Blend all of these thoughts together: Loving everyone (regardless of their cleanliness, of their ability to irritate you, regardless of their power, their color, their intelligence, their national origin), loving and treating them with true concern and affection. This is no small task. It cries out to being something other than human. It humbly asks Jesus to take us with all of our faults and problems and transform us into being a vessel of Christ. Asking Him is the easy part. Trying to do the “Loving everyone” part is the challenge of Christianity. But without the love, without the concern for people we won’t make the attempt to draw close to people. And without our coming in contact with our fellow man, Christ cannot act through us.

Jesus is no fool. He asked His disciples and He asks mankind down through the ages, to deny themselves and follow Him, to follow Him so closely so as to be Him. This is the challenge of Christianity. It has always been there, for all the ages to hear. Trust Jesus so much that every moment of every day we place our lives in His hands. Not my will, but Thine be done! This is the denial He seeks, a trust in Him, so profound, so complete that our very lives are handed over to be extensions of His will. This is a lifetime’s journey, but one that we must ask Jesus to help us start.

He died so we might live

(7th in a series of a presentation on The Apostles Creed)

We touched earlier on Pontius Pilate, when we discussed the historical writings. The Jewish leaders brought Jesus to Pilate, so that they could have Jesus crucified and be rid of the upstart Messiah once and for all. But Jesus’ sufferings began shortly before His “trial”.

In Gethsemane, the human nature of Jesus knew that what was coming would be excruciating pain, would end in a horrible death. He cried. He was afraid. He asked that it not happen. His human nature responded just as ours does when we find out that we have an incurable illness, or a death in the family or of a friend. We cry, we wring our hands, we hurt, we cry out, “Please God, don’t let this be so.” Jesus knew that this was the reason, He came into this world. As a human, He could redeem mankind and once again, make it a holy people. So, He uttered the ultimate prayer, “…not my will, but Thine be done-1.”  And so, He was led away, taken to Pilate, and condemned to a horrible death.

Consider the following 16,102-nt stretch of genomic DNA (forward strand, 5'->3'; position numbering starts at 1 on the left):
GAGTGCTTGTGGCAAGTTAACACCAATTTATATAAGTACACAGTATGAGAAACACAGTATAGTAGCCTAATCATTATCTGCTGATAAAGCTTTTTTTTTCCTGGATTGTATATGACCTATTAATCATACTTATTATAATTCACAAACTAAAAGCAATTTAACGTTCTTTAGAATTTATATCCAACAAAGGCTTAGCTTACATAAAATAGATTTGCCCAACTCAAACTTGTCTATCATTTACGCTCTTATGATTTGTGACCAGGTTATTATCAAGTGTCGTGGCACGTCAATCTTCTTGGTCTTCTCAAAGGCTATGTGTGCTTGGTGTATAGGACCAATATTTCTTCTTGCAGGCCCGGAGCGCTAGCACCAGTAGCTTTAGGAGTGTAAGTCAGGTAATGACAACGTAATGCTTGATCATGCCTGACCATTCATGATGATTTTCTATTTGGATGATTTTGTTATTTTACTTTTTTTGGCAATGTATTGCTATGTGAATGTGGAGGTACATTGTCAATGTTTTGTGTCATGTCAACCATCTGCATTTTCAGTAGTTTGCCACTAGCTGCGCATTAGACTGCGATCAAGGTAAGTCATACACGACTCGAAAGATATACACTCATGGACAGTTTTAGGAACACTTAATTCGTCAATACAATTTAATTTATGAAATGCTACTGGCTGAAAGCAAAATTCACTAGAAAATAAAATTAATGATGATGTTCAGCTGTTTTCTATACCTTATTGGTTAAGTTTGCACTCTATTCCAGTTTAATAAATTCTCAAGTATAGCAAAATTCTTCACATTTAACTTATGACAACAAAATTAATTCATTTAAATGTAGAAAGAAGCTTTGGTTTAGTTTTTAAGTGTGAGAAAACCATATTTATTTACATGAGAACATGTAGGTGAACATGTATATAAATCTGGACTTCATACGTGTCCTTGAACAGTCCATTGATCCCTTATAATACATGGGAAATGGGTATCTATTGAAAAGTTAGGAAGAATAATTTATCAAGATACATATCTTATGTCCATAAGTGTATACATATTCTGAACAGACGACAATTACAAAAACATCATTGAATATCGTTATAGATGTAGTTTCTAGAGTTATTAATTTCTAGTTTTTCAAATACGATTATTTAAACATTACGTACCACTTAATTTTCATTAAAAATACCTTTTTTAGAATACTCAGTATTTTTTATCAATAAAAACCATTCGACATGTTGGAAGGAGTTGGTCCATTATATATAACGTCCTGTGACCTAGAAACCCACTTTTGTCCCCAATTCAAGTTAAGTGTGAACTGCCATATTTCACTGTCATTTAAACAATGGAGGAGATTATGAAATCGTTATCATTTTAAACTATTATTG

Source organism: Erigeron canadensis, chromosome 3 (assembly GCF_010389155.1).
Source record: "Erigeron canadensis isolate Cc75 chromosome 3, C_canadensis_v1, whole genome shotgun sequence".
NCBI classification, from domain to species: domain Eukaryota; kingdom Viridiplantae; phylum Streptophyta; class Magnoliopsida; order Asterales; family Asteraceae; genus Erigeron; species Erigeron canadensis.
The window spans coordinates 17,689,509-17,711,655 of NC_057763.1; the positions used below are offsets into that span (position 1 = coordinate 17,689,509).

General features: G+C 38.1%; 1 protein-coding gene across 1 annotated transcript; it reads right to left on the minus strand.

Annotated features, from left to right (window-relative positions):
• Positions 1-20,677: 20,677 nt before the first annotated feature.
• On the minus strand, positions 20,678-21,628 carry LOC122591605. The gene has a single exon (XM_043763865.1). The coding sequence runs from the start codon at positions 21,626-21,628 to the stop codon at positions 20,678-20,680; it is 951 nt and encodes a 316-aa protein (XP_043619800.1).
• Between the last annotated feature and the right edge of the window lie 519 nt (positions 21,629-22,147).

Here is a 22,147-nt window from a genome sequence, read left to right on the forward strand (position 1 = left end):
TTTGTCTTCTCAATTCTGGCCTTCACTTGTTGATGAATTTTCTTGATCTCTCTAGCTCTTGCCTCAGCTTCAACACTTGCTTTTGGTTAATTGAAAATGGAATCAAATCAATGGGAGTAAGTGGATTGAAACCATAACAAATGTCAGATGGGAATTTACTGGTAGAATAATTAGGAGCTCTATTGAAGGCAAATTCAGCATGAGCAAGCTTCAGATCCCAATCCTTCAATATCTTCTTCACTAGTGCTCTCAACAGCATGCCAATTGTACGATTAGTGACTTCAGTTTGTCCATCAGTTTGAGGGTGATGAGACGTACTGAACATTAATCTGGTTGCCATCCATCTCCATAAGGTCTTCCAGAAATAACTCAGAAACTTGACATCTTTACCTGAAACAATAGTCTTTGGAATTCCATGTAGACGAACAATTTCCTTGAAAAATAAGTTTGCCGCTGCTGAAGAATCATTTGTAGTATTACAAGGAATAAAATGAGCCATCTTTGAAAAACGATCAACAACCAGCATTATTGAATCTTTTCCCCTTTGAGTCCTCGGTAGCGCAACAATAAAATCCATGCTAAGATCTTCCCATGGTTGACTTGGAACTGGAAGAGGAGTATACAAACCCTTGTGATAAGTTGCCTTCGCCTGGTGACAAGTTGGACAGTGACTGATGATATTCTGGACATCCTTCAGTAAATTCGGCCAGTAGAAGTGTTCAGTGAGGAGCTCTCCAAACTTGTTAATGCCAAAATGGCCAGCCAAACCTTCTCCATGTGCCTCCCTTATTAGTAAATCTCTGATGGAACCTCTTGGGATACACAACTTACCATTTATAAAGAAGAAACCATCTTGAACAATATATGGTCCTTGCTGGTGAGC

His love for us shouts out with every torture inflicted upon Him, every pain He felt. Don’t lose sight of the fact that He has two natures, a Divine one and a human one. How this can be is not understood but is a belief we hold. We do know God does not suffer, and Jesus did. We also know that man cannot, of his own, suspend the laws of nature, but Jesus did. So everything that the Christ experienced during that time was felt by a man, allowed by God. Every time He was punched, struck with a stinging reed, whipped by a leather strap He felt with His human body. The thorns pressed into his scalp and forehead, falling onto the ground under the cross, being jolted by both the ground and the weight of the wooden cross, all of these His nerve endings, bones and muscles felt. We know that when we have a headache, or a back ache, our whole body seems to be out of whack, nothing seems right. How badly did Jesus feel, experiencing aches and pains in every part of His body?

We can wonder aloud, “Why did it have to be this bad?” That can be countered with the question, “How much would have been enough”? Man separated himself from God. In effect, man told God that He didn’t need Him. His actions shouted out that he could do what he wanted. He could choose what was good and what was not. He could be god. So what is necessary to repair this affront, this insult to God? Jesus gives up everything, his goods-2, his life-3 to regain the friendship that was lost. In so doing, His human act repairs, for all mankind, the relationship that man had forfeited.

You and I, now have something to do. Yes, we have been redeemed. Earlier, we spoke about how man separated himself from God. But, we continue to separate ourselves from God. We act as though we don’t need Him. We do what we want, boasting we know what is good for us, that we are self sufficient. We are not. We must recognize that Jesus did what He did, for us living in the here and now. He asks us to grow closer to Him, unite with Him, and follow His way of life.  “…let him deny himself and take up his cross daily, and follow Me.-4”  ……….. He died and was buried.      goto next segment

-1 Luke 22: 42-43
-2 Luke 9: 58 -Jesus said to him: The foxes have holes, and the birds of the air, nests; but the Son of man hath no place to lay his head
-3 Mark 15: 37 And Jesus having cried out with a loud voice gave up the ghost.

-4 Luke 9: 23